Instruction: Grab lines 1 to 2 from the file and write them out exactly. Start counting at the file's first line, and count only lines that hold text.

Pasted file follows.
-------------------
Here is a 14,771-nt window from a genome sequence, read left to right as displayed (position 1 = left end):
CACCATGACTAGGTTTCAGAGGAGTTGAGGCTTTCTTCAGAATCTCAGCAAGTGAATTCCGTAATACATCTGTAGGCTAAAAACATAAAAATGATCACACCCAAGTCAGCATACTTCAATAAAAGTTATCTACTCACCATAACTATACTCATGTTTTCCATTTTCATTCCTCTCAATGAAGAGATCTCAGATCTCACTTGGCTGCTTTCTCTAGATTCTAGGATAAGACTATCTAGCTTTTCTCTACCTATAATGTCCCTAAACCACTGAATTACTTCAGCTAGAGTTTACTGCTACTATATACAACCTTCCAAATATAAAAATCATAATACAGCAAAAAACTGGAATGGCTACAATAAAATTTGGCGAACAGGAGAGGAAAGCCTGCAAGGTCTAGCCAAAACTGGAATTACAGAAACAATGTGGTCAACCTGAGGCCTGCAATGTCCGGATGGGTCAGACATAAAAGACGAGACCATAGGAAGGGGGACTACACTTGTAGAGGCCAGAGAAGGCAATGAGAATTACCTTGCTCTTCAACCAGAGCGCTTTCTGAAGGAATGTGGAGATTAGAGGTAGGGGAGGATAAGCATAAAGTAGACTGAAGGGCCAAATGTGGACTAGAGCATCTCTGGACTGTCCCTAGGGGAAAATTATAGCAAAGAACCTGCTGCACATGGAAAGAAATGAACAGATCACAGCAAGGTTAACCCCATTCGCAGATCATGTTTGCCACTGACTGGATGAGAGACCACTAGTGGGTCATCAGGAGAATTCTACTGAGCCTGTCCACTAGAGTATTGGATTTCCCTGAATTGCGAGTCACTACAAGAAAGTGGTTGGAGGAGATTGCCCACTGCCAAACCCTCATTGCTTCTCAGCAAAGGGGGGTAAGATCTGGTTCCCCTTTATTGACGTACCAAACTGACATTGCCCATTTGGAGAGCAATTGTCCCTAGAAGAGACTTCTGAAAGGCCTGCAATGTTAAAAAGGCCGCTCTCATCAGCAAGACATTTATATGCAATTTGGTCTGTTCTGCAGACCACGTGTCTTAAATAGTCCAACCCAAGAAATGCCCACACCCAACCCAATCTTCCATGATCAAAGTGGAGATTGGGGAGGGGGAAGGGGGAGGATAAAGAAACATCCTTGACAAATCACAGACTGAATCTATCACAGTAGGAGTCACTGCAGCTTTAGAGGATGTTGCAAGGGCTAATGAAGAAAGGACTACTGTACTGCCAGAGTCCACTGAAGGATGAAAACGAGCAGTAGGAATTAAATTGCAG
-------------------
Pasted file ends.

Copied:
Here is a 14,771-nt window from a genome sequence, read left to right as displayed (position 1 = left end):
CACCATGACTAGGTTTCAGAGGAGTTGAGGCTTTCTTCAGAATCTCAGCAAGTGAATTCCGTAATACATCTGTAGGCTAAAAACATAAAAATGATCACACCCAAGTCAGCATACTTCAATAAAAGTTATCTACTCACCATAACTATACTCATGTTTTCCATTTTCATTCCTCTCAATGAAGAGATCTCAGATCTCACTTGGCTGCTTTCTCTAGATTCTAGGATAAGACTATCTAGCTTTTCTCTACCTATAATGTCCCTAAACCACTGAATTACTTCAGCTAGAGTTTACTGCTACTATATACAACCTTCCAAATATAAAAATCATAATACAGCAAAAAACTGGAATGGCTACAATAAAATTTGGCGAACAGGAGAGGAAAGCCTGCAAGGTCTAGCCAAAACTGGAATTACAGAAACAATGTGGTCAACCTGAGGCCTGCAATGTCCGGATGGGTCAGACATAAAAGACGAGACCATAGGAAGGGGGACTACACTTGTAGAGGCCAGAGAAGGCAATGAGAATTACCTTGCTCTTCAACCAGAGCGCTTTCTGAAGGAATGTGGAGATTAGAGGTAGGGGAGGATAAGCATAAAGTAGACTGAAGGGCCAAATGTGGACTAGAGCATCTCTGGACTGTCCCTAGGGGAAAATTATAGCAAAGAACCTGCTGCACATGGAAAGAAATGAACAGATCACAGCAAGGTTAACCCCATTCGCAGATCATGTTTGCCACTGACTGGATGAGAGACCACTAGTGGGTCATCAGGAGAATTCTACTGAGCCTGTCCACTAGAGTATTGGATTTCCCTGAATTGCGAGTCACTACAAGAAAGTGGTTGGAGGAGATTGCCCACTGCCAAACCCTCATTGCTTCTCAGCAAAGGGGGGTAAGATCTGGTTCCCCTTTATTGACGTACCAAACTGACATTGCCCATTTGGAGAGCAATTGTCCCTAGAAGAGACTTCTGAAAGGCCTGCAATGTTAAAAAGGCCGCTCTCATCAGCAAGACATTTATATGCAATTTGGTCTGTTCTGCAGACCACGTGTCTTAAATAGTCCAACCCAAGAAATGCCCACACCCAACCCAATCTTCCATGATCAAAGTGGAGATTGGGGAGGGGGAAGGGGGAGGATAAAGAAACATCCTTGACAAATCACAGACTGAATCTATCACAGTAGGAGTCACTGCAGCTTTAGAGGATGTTGCAAGGGCTAATGAAGAAAGGACTACTGTACTGCCAGAGTCCACTGAAGGATGAAAACGAGCAGTAGGAATTAAATTGCAG